Two birds, one stone. Best of both worlds. You get the picture. Wolters extends the traditional cycle of creation, fall, and redemption to include the necessity of Christian involvement in the process.
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Friday, January 12, Albert Wolters, Creation Regained Understanding the Christian worldview is essential for Christians as they engage the world and be obedient to Scripture. So says Albert Wolters in Creation Regained. In this short book, Wolters sets out to explain what a worldview is, and therefore its importance, and then briefly outlines the major components of a specifically Christian worldview.
He then concludes with a discussion of how this worldview can be put into action through using the categories of structure and direction to discern appropriate ways of life and action. This careful definition points to a number of major themes that define what a worldview is: it is about things, that is, everything from politics to cosmology to God; it involves belief, that is, reasoned and committed assertions; and it is a comprehensive framework, meaning that it involves a system of interconnected beliefs that define how we see the world.
Wolters goes on to assert that worldview is an essential field of study, because everyone has a worldview, whether they know it or not, and our worldview helps define how we see the world and understand ourselves in it. After laying this important groundwork, Wolters spends the next three chapters defining and elaborating on the three major components of a Christian worldview: creation, fall, redemption. Wolters carefully investigates each of these areas, gaining important insights about how Christians should understand these central themes in our understanding of God, the world, and our place in it.
He then puts this insight into practice through using the concepts of structure and direction. Structure is the good way in which God has created something, its essence, the way something is as part of the order of creation.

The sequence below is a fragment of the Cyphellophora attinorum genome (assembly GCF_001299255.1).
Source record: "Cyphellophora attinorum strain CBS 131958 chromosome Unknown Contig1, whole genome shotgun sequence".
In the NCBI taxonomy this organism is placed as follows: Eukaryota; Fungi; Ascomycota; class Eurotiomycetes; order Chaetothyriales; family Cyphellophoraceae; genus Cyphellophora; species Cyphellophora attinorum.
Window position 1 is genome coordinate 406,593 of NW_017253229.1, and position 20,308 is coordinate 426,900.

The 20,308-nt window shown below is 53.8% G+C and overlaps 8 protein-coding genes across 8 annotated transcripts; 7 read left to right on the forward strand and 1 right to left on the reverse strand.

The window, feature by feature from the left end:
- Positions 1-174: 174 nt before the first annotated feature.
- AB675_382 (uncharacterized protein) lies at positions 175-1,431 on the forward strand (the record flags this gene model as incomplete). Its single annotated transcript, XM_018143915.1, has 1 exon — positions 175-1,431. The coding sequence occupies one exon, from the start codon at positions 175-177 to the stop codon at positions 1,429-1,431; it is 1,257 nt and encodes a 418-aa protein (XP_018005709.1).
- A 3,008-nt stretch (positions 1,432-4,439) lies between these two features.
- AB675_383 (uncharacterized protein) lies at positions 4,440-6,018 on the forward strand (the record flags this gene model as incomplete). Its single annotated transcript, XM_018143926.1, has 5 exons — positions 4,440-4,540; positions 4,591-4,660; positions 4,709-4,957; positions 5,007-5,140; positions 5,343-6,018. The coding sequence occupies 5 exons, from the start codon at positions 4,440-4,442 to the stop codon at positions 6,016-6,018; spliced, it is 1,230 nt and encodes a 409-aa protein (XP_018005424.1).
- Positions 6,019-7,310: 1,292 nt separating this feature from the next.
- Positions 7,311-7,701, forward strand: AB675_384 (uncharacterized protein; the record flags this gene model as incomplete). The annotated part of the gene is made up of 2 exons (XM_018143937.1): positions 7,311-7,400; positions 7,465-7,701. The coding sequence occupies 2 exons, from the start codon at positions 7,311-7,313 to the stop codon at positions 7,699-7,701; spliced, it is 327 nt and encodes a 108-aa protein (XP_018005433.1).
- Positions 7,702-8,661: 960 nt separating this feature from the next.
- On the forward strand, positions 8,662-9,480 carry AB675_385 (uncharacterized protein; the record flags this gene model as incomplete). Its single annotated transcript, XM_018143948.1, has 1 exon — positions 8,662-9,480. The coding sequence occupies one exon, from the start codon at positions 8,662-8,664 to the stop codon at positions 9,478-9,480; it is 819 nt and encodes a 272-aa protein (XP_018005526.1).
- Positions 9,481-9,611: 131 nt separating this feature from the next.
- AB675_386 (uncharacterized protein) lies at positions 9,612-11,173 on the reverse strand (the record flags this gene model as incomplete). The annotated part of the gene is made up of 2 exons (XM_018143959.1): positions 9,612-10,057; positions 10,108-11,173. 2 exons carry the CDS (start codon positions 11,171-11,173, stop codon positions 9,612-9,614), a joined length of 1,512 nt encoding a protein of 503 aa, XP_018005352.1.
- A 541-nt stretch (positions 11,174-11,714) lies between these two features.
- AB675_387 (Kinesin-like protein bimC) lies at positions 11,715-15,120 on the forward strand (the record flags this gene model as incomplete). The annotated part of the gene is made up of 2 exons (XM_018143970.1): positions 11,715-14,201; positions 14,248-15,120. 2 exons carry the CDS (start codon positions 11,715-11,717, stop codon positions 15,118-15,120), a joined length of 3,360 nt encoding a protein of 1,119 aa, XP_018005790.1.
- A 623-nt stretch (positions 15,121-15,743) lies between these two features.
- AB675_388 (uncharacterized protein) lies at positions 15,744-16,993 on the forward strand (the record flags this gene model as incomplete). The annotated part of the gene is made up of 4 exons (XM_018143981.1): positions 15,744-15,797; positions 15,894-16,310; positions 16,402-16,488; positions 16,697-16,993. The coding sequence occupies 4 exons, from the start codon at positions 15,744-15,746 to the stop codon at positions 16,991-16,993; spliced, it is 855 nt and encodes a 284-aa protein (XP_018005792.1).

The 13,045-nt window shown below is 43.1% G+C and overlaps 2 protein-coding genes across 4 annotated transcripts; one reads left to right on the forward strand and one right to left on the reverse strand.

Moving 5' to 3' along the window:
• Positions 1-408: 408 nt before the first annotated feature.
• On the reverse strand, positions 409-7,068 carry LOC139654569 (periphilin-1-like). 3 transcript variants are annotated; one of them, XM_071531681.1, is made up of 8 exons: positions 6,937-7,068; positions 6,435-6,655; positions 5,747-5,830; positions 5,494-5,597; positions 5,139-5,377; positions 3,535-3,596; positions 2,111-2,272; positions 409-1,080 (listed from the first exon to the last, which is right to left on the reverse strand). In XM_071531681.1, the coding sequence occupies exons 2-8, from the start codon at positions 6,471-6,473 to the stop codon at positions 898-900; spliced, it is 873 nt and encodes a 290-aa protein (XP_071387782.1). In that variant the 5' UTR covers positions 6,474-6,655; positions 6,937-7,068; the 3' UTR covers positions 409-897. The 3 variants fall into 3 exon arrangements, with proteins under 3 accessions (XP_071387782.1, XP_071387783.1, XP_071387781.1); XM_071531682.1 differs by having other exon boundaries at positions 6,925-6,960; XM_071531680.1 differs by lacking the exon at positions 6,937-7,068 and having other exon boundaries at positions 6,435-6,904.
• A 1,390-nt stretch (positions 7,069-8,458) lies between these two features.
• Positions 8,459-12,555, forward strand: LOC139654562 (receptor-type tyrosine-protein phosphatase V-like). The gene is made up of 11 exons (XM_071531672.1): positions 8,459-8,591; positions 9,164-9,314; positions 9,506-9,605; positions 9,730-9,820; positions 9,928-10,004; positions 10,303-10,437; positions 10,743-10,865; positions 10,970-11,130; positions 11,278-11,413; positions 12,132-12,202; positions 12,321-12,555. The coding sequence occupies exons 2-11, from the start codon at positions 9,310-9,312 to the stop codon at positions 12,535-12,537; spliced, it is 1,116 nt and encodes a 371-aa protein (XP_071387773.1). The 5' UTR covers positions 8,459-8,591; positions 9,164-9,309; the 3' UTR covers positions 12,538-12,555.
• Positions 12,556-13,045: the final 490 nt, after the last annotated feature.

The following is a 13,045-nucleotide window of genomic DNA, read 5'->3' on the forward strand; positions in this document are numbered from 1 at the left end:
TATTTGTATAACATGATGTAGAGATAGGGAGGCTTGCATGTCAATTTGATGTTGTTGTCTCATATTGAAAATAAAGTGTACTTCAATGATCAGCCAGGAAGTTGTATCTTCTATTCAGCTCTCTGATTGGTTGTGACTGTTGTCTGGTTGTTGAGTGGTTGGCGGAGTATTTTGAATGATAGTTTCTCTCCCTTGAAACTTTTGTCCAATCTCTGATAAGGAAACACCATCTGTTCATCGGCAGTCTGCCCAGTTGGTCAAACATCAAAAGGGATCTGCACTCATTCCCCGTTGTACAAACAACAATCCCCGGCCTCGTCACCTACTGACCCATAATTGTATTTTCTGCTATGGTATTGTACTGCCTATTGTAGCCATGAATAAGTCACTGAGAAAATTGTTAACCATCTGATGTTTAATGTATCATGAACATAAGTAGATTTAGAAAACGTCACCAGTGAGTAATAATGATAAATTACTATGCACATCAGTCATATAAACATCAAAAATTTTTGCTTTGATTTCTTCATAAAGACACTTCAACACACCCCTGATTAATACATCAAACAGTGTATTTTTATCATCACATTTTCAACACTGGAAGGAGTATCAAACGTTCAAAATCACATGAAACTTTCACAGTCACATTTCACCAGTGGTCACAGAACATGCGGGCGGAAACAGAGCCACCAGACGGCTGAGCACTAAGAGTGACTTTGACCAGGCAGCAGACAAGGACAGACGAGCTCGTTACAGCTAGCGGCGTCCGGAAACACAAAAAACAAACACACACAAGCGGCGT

Direction is the orientation of that thing, its use and development along the plane of sin and redemption. Wolters has written an important study on what it means to be a Christian in the world. Worldview is an absolutely essential category for understanding the Christian life, and for understanding Christian interaction with all of life. It is a good introduction to these topics, written at a level that all intelligent readers will be able to appreciate and learn from.
Creation Regained: Biblical Basics for a Reformational Worldview (2nd edition)
I ordered it based on its title alone which often proves to be a big mistake. From its opening chapter on worldview, I knew I had discovered a treasure. As I read what Al Wolters had to say about creation, fall and redemption, I found myself repeatedly exclaiming Yes! Until then, I had read only a few other books that resonated with the vast redemptive scope of Matthew , Acts Several years ago, while researching the New Earth for my book Heaven, I stumbled online upon Creation Regained. Regrettably, I have seen few since. For too long we have reduced and distorted the gospel to the snatching of souls from earth to a distant and intangible realm suitable for angels, not people. Yet the Bible shows that in His unfolding drama of redemption, God is at work to reclaim not just our souls, but our bodies, and not just our bodies, but the Earth from which that first human body was made, and over which God purposed us to reign.
Creation Regained: Biblical Basics for a Reformational Worldview / Edition 2